RM: Are there any ďbadĒ foods we should avoid altogether?

KN: You know, I donít like to demonize any food. I just donít think thatís something we should do. Like I said, yes, some foods are high in sugar and saturated fats, and you shouldnít have a whole lot of either. But when you find yourself in a mindset of avoiding all those kinds of foods at all costs, youíll get into a restrictive eating pattern that can cause you to develop a harmful relationship with food down the road and could possibly lead to disordered eating patterns.

RM: I like what you said about not demonizing food or saying food is bad. But there are certainly good foods, right? What are some good, healthy foods we should lean towards or maybe put a little more of on our plates?

KN: Yeah, of course! Thatís actually a great point: Focus on adding things that are good for you instead of focusing on taking things away that might not be so healthy. Whole grains, fruit, vegetables, nuts and seeds, beans and legumes, and lean proteins are all good foods we should enjoy not only during the holidays, but year-round!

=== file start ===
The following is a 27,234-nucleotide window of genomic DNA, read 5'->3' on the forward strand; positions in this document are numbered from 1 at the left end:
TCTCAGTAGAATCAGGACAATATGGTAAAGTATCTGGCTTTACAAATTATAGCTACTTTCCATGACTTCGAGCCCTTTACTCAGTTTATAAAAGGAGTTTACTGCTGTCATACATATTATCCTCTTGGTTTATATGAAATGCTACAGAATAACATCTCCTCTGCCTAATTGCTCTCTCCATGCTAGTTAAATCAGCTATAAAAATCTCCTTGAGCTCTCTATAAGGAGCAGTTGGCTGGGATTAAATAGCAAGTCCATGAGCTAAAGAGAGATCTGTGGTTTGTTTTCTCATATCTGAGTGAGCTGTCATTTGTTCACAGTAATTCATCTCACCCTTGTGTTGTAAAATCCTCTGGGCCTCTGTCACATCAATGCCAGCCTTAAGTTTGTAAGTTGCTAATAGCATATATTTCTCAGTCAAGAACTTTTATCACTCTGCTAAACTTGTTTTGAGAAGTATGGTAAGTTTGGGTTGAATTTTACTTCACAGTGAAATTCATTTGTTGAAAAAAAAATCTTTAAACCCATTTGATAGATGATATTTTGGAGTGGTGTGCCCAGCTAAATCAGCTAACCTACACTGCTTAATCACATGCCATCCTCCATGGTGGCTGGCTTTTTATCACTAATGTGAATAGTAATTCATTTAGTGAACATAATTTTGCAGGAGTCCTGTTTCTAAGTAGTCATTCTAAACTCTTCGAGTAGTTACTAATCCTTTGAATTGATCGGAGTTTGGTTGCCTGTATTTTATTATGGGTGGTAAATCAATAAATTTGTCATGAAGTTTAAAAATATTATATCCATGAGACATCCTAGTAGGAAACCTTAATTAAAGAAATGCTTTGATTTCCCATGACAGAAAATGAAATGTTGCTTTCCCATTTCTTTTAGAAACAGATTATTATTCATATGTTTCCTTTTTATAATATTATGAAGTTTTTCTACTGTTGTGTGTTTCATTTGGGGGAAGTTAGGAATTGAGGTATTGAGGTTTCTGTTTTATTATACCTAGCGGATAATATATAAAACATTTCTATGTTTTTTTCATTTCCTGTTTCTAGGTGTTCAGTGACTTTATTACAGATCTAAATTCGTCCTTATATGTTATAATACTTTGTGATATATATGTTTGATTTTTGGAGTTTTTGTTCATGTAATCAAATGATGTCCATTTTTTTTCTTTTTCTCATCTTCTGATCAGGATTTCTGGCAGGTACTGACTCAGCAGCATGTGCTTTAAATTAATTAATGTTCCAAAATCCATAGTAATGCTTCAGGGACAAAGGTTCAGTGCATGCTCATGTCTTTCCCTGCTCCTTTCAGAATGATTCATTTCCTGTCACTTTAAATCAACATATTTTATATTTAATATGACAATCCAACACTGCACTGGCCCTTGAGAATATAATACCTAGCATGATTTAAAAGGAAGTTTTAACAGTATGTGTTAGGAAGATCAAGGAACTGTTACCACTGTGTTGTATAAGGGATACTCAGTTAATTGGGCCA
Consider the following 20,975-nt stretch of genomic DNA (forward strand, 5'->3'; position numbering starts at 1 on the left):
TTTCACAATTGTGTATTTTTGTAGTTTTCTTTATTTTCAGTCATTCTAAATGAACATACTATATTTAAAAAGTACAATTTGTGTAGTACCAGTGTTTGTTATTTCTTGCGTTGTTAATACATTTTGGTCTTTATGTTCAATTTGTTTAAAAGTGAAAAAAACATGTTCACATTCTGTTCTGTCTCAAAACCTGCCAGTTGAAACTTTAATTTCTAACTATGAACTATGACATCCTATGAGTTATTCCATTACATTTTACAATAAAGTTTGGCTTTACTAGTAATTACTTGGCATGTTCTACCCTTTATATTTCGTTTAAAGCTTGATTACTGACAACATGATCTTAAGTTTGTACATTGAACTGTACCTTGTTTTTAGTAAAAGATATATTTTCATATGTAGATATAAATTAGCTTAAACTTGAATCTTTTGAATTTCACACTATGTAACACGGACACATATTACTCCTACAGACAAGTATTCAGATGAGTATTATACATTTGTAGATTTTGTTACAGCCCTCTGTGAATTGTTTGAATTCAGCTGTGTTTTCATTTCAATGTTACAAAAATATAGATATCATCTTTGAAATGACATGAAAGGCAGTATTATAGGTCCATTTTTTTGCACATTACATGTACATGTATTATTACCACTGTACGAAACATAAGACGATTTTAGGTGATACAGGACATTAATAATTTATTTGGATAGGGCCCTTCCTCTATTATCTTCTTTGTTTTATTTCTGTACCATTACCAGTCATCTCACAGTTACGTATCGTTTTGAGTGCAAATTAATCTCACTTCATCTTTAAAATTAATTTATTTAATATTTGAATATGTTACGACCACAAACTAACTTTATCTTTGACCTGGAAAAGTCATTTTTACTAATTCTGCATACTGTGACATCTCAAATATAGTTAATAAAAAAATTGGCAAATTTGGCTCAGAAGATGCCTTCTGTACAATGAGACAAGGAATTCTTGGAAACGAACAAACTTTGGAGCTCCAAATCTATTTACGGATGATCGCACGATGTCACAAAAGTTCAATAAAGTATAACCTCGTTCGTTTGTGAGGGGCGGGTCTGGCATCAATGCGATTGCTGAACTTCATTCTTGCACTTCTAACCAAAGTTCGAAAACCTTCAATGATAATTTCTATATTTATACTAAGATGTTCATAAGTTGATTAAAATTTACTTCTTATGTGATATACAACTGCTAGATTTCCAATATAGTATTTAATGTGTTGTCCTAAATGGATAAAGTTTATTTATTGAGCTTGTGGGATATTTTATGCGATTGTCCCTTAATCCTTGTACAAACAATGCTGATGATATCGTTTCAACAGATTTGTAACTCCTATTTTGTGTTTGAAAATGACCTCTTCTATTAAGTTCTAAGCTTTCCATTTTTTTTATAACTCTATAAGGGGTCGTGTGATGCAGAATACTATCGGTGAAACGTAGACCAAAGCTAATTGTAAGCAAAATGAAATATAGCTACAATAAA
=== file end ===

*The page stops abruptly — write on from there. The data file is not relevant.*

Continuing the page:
The government publishes an illustration called My Plate, which has replaced the old food pyramid many of us grew up with. Basically, My Plate says your plate should be 50% fruits or veggies, 25% grains (whole is ideal), and 25% protein. Thatís possible to achieve, even during the holidays! For example, you could add roasted vegetables to your plate or add extra veggies when you make your stuffing. If youíre serving a cheeseboard, try adding some nuts and almonds or walnuts and seeds, and be sure to snack on those as well because theyíre good sources of protein and fat. Itís okay to have sweets and rich foods, but balance them with healthy things. Just be mindful of whatís on your plate, including how much of each type of food.

RM: Youíve used the word ďmindfulĒ a lot. Iíve heard the term ďmindful eatingĒ quite a bit, too. Can you tell us a little bit about that?

KN: Yes! Mindful eating is just basically an extension of the concept of mindfulness. It encourages people to focus on the sensory experience of food, as well as their thoughts and feelings. So, if Iím eating an apple, rather than just looking at my phone and eating the apple and not thinking about it, I would savor it. I might think about the crispness of the bite, or the flavor, or the sweetness, or how it feels on my tongue. I might even think beyond that, like where the apple came from, how it was grown, what state it is from, the tree itself, things like that. Mindful eating is considering aspects beyond the food itself and considering where that food came from. Itís also about thinking about your hunger cues and recognizing when your body is full versus not full. It takes a little bit of time for that message of fullness to get to the brain, so sometimes we can overeat and not know it. So, itís important to listen to your body and ask yourself, ďAm I just continuing to eat this because Iím zoning out or watching TV, or am I eating because Iím hungry and need this nourishment?Ē